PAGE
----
#03002
Súil A Grá (Morgan and Best) videos
See also: Siúl A Ghrá (Lehr and Best)
#1721: YouTube video by figgyduffband
©2010 ~ Used with permission ~

Súil, súil, súil a grá,
Súil go socair agus súil a dhrá,
Súil go doras agus éalaigh,
Is go dtí a mhúirnín, slán.

My love has gone to France,
To seek his fortune in advance;
When he comes home I'll give him my chance,
Is go dté a mhúirnín, slán.

Súil, súil, súil a grá,
Súil go socair agus súil a dhrá,
Súil go doras agus éalaigh,
Is go dtí a mhúirnín, slán.

I'll go up on yonder hill,
And there I'll sit and cry my fill,
Every tear will turn a mill,
Is go dté a mhúirnín, slán.

Súil, súil, súil a grá,
Súil go socair agus súil a dhrá,
Súil go doras agus éalaigh,
Is go dtí a mhúirnín, slán.

I'll sell my rock, I'll sell my reel,
And my glasses but I'll sell my wheel,
Buy my love a coat of steel,
Is go dté a mhúirnín, slán.

Súil, súil, súil a grá,
Súil go socair agus súil a dhrá,
Súil go doras agus éalaigh,
Is go dtí a mhúirnín, slán.

I'll dye my petticoats, dye them red,
Around the world I'll beg my bread,
Till my parents wish me dead,
Is go dté a mhúirnín, slán.

Súil, súil, súil a grá,
Súil go socair agus súil a dhrá,
Súil go doras agus éalaigh,
Is go dtí a mhúirnín, slán.

####.... Author unknown. Variant of an Irish traditional ....####
Recorded by Pamela Morgan and Anita Best with the Figgy Duff Band (The Colour Of Amber / Anita Best, Pamela Morgan, trk#1, 1991, Amber Music, Topsail, NL, produced by Noel Dinn [Hagdown Music] and Gary Furniss [No Escape Music] associate producer Glen Tilley).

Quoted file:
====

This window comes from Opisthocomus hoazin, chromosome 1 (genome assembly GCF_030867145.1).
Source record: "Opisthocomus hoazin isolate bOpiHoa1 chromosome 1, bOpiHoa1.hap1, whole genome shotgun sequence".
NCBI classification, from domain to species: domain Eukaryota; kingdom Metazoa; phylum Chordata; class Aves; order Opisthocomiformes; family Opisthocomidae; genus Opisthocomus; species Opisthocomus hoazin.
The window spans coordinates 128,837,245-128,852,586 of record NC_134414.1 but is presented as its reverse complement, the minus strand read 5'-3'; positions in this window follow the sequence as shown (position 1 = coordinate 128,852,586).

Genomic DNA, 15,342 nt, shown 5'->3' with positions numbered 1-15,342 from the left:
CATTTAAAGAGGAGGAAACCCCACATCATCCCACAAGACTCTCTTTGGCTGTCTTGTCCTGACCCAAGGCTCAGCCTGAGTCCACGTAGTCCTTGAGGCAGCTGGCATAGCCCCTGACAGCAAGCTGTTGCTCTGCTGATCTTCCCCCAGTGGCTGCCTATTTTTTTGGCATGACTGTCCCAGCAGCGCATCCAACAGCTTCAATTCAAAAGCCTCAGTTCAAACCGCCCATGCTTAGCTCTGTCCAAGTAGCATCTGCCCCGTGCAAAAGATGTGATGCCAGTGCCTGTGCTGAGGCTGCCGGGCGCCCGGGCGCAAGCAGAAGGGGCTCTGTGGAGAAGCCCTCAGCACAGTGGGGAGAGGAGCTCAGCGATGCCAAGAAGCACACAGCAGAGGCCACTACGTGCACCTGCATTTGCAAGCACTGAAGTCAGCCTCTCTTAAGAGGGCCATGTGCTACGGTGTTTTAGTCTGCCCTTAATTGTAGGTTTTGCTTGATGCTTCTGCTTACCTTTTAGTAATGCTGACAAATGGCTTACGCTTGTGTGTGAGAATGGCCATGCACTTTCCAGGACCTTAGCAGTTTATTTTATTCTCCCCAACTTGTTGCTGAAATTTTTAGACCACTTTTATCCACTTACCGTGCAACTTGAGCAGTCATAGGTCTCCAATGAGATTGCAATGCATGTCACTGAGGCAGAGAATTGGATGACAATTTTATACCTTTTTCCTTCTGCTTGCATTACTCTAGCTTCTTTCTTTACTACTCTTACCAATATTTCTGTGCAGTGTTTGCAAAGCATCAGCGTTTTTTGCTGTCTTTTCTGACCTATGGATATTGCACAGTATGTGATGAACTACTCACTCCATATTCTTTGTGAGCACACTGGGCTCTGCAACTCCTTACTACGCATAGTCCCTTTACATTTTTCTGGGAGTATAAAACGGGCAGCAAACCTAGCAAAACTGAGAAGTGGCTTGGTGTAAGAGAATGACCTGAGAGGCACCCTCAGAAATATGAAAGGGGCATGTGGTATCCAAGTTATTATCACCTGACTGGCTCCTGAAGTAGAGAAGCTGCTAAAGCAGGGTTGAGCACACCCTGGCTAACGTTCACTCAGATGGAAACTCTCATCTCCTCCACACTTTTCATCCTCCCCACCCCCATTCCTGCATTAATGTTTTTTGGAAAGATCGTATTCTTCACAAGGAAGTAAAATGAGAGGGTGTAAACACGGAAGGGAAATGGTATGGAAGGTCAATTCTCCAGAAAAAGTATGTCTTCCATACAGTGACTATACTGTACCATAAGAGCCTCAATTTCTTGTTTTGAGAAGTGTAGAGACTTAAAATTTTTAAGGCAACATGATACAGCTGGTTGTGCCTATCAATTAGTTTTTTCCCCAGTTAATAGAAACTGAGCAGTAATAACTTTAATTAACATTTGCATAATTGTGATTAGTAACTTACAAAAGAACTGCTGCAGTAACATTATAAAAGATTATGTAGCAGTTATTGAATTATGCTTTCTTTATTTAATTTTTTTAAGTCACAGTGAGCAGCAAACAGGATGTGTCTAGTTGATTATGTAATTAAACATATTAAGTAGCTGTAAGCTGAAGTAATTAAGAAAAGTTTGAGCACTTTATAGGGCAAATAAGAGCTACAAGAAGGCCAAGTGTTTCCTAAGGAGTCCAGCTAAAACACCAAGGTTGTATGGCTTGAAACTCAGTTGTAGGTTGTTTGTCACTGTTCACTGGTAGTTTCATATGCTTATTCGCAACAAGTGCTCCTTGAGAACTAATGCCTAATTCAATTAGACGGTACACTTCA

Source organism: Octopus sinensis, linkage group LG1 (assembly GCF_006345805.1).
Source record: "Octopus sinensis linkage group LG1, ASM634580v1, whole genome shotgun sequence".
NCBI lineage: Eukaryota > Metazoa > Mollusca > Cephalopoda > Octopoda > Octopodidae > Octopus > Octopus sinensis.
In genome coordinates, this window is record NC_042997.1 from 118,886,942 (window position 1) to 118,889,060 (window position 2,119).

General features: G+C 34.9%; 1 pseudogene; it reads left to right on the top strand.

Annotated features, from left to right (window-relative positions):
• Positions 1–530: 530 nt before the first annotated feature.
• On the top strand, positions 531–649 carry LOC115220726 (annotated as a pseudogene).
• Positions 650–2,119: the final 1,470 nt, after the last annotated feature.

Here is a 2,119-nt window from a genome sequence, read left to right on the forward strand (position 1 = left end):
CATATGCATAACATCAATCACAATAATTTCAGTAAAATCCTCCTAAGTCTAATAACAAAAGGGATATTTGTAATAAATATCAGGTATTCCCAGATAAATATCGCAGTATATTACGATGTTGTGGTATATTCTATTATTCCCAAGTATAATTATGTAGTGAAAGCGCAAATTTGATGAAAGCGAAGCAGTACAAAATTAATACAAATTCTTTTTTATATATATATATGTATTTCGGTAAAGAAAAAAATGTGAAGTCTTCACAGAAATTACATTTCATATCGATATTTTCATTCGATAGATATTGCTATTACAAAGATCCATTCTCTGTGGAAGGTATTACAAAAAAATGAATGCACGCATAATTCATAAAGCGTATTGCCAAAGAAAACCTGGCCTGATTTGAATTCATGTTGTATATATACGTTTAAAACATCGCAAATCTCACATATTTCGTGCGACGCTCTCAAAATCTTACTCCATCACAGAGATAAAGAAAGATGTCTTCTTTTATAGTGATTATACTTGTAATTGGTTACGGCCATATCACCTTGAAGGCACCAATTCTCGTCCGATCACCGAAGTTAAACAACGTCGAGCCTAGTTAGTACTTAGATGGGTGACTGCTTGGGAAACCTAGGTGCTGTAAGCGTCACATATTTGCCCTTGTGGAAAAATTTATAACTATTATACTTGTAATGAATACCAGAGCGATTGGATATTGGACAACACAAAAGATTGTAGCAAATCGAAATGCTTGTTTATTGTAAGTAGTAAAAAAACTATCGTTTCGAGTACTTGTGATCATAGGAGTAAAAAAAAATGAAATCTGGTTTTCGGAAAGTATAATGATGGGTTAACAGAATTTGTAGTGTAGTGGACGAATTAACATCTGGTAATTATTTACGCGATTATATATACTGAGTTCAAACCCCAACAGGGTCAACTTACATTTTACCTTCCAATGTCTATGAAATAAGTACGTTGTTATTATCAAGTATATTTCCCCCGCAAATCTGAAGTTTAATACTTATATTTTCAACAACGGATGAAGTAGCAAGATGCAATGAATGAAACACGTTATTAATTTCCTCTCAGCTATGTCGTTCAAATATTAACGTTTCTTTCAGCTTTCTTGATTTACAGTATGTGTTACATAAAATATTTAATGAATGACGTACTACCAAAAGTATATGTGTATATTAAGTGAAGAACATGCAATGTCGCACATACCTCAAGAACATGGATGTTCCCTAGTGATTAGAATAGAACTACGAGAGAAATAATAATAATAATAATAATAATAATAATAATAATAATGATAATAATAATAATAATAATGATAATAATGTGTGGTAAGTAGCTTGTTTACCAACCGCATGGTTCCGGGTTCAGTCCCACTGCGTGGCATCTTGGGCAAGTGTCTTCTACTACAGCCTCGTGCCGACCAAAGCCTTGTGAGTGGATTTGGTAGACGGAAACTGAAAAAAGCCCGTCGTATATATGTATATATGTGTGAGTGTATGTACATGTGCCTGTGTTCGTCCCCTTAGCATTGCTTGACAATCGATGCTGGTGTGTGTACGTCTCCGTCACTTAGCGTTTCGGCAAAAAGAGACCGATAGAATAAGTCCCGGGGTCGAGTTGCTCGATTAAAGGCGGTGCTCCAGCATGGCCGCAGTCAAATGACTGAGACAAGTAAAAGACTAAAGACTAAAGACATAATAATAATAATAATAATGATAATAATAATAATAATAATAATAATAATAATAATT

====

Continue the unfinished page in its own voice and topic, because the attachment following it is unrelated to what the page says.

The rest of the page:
See more songs by Pamela Morgan.

See more songs by Anita Best.

A variant was collected by Genevieve Lehr and Anita Best in 1976 as Siúl A Ghrá from John Joe English [1896-1991] of Branch, St Mary's Bay, NL, and published as #96, in Come And I Will Sing You: A Newfoundland Songbook, pp.165-166, edited by Genevieve Lehr (University of Toronto Press © 1985/2003).

Excerpted from Folk Music From The Catskill Mountains And Hudson River Valley by Bob Lusk, Kingston, New York:

In 1688 Ireland, rebellion broke out and was crushed by William of Orange. The 1691 treaty of Limerick provided honorable terms for the Irish warriors: they could take an oath of allegiance to England, or they could leave their native land for exile and military service on the European continent. These were the famed "Wild Geese" of the Irish Brigade who served with the French, hoping somehow they eventually would drive the English out of Ireland. The majority of Ireland's leaders chose exile. There remained to them hope that they might one day come home with sword in hand under the leadership of a "Kings's son from across the sea" to deliver their country from the hated British rule. This song recorded a nation's desolation, and the glimmering spark of its hope, still lingering in defeat.

Irish immigrants to the New World brought this song with them. It rooted itself in American soil, and became a lament for militiamen leaving to fight the French or the British. The Gaelic refrain dropped away, or survived only as a nonsense rhyme.

Approximate chorus translation by GEST:


     Hoping, hoping, hoping to love,
     Very quietly hoping and hoping to draft;
     The secret to his saga,
     It is up to my beloved, farewell.

#1571: YouTube video by oldirishladdie
©2010 ~ Used with permission ~


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